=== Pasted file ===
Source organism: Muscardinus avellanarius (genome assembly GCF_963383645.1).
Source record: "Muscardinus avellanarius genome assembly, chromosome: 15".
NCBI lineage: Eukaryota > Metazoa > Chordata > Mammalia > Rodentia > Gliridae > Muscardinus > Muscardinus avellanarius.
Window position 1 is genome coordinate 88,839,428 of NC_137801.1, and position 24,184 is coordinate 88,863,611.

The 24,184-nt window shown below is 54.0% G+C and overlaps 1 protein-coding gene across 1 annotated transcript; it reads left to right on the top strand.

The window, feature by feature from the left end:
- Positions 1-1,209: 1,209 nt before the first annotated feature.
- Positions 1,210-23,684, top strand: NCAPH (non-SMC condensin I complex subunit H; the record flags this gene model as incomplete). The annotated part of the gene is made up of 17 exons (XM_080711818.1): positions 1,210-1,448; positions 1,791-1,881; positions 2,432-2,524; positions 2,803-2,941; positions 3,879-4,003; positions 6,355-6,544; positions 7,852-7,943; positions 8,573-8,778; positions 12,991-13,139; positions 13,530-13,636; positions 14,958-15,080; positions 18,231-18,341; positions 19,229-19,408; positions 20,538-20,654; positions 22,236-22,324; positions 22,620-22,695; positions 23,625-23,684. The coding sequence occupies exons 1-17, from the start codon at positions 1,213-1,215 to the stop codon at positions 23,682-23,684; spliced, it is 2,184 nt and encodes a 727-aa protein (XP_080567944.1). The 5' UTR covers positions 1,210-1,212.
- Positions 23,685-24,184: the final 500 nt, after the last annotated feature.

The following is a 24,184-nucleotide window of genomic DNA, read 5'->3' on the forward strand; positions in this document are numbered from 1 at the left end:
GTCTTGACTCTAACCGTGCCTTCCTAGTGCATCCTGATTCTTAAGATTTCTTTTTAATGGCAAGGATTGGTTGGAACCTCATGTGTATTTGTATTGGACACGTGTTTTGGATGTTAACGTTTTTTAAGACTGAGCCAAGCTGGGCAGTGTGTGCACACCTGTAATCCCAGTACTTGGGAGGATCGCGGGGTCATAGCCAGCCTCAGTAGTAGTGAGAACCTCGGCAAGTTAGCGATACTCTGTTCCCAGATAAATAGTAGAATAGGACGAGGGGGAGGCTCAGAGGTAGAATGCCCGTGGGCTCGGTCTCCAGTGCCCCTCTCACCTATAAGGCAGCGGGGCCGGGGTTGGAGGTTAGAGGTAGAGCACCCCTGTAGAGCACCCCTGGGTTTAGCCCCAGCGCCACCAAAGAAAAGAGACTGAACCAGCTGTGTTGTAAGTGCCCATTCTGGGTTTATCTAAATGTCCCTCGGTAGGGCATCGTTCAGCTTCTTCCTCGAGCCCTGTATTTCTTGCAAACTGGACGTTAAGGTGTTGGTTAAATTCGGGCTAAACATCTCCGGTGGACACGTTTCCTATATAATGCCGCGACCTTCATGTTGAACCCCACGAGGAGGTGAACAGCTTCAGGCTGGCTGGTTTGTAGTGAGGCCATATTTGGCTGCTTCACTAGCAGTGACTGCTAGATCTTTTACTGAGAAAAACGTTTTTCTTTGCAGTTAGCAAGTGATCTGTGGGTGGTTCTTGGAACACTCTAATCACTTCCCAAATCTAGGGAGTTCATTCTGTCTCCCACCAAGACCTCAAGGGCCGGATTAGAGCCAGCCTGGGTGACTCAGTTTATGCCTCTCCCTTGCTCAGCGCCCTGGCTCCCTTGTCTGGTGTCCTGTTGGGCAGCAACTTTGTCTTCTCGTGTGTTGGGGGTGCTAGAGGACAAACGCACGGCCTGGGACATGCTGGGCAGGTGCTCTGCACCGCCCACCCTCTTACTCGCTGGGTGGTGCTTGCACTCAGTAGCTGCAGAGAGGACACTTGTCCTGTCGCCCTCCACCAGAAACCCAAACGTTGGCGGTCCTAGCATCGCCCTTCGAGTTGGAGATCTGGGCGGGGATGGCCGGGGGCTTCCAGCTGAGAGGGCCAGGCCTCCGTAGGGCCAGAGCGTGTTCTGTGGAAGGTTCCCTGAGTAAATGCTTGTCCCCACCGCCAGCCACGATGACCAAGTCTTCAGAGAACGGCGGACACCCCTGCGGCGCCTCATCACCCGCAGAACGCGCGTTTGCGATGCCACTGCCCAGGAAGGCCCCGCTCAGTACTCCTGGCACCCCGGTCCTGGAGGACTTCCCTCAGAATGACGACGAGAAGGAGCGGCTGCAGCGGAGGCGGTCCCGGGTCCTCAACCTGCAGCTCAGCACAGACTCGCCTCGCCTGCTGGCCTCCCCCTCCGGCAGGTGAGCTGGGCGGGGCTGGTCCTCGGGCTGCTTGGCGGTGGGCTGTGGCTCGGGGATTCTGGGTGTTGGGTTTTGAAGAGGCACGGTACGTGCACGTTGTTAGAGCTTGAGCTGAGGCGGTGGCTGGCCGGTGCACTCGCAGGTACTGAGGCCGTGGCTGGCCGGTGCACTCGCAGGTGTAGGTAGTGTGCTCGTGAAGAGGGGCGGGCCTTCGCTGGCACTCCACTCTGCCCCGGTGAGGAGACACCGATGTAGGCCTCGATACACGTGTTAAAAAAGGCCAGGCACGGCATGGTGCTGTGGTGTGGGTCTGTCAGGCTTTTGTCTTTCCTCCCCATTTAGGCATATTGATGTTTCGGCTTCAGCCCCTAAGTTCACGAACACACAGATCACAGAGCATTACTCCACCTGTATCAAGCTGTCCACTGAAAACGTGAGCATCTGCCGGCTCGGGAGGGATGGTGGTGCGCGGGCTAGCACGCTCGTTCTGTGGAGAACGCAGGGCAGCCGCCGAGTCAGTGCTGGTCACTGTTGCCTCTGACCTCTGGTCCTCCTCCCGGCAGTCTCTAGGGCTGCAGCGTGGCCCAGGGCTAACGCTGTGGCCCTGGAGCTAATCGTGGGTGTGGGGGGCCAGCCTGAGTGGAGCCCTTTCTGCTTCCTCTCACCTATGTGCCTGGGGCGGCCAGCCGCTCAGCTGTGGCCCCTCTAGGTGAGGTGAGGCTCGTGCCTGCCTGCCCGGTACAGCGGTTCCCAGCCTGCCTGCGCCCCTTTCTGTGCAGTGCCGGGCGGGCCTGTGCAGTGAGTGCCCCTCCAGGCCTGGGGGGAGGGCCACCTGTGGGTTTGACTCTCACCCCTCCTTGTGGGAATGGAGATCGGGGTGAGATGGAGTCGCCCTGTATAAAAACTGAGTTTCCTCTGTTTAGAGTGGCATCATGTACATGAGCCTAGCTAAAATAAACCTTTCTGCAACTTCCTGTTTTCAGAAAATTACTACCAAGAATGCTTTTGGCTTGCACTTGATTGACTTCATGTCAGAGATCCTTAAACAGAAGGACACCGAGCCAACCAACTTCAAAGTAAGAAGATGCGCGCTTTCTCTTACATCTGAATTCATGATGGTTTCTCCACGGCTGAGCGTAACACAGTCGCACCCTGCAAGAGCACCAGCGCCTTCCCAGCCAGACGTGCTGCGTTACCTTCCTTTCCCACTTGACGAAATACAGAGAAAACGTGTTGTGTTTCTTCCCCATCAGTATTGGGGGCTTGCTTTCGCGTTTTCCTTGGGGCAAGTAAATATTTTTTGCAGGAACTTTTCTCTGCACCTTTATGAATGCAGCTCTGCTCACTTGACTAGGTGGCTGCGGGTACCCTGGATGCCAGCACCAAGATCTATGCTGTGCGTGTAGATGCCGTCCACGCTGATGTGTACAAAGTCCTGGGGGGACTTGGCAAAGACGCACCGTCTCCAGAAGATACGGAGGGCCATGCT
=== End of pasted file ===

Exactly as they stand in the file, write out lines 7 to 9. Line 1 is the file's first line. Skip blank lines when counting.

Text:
- Positions 1-1,209: 1,209 nt before the first annotated feature.
- Positions 1,210-23,684, top strand: NCAPH (non-SMC condensin I complex subunit H; the record flags this gene model as incomplete). The annotated part of the gene is made up of 17 exons (XM_080711818.1): positions 1,210-1,448; positions 1,791-1,881; positions 2,432-2,524; positions 2,803-2,941; positions 3,879-4,003; positions 6,355-6,544; positions 7,852-7,943; positions 8,573-8,778; positions 12,991-13,139; positions 13,530-13,636; positions 14,958-15,080; positions 18,231-18,341; positions 19,229-19,408; positions 20,538-20,654; positions 22,236-22,324; positions 22,620-22,695; positions 23,625-23,684. The coding sequence occupies exons 1-17, from the start codon at positions 1,213-1,215 to the stop codon at positions 23,682-23,684; spliced, it is 2,184 nt and encodes a 727-aa protein (XP_080567944.1). The 5' UTR covers positions 1,210-1,212.
- Positions 23,685-24,184: the final 500 nt, after the last annotated feature.